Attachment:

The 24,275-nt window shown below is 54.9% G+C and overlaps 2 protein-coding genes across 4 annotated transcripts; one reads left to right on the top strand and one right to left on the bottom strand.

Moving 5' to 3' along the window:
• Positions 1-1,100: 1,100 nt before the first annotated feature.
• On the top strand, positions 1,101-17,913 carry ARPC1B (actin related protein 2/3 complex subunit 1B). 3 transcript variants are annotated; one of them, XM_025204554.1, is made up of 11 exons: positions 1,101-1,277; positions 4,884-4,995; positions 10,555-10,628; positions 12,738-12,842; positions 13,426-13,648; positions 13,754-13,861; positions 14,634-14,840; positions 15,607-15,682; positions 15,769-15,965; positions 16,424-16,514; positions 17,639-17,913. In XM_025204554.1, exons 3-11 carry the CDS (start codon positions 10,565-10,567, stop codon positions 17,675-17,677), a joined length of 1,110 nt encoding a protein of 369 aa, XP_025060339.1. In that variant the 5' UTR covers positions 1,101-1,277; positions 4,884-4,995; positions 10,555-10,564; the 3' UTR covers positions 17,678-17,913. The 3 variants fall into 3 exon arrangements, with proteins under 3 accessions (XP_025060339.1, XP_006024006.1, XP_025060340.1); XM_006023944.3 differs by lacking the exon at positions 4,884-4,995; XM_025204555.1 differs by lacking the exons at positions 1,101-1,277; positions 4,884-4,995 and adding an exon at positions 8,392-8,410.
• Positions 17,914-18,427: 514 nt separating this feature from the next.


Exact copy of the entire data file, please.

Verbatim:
The 24,275-nt window shown below is 54.9% G+C and overlaps 2 protein-coding genes across 4 annotated transcripts; one reads left to right on the top strand and one right to left on the bottom strand.

Moving 5' to 3' along the window:
• Positions 1-1,100: 1,100 nt before the first annotated feature.
• On the top strand, positions 1,101-17,913 carry ARPC1B (actin related protein 2/3 complex subunit 1B). 3 transcript variants are annotated; one of them, XM_025204554.1, is made up of 11 exons: positions 1,101-1,277; positions 4,884-4,995; positions 10,555-10,628; positions 12,738-12,842; positions 13,426-13,648; positions 13,754-13,861; positions 14,634-14,840; positions 15,607-15,682; positions 15,769-15,965; positions 16,424-16,514; positions 17,639-17,913. In XM_025204554.1, exons 3-11 carry the CDS (start codon positions 10,565-10,567, stop codon positions 17,675-17,677), a joined length of 1,110 nt encoding a protein of 369 aa, XP_025060339.1. In that variant the 5' UTR covers positions 1,101-1,277; positions 4,884-4,995; positions 10,555-10,564; the 3' UTR covers positions 17,678-17,913. The 3 variants fall into 3 exon arrangements, with proteins under 3 accessions (XP_025060339.1, XP_006024006.1, XP_025060340.1); XM_006023944.3 differs by lacking the exon at positions 4,884-4,995; XM_025204555.1 differs by lacking the exons at positions 1,101-1,277; positions 4,884-4,995 and adding an exon at positions 8,392-8,410.
• Positions 17,914-18,427: 514 nt separating this feature from the next.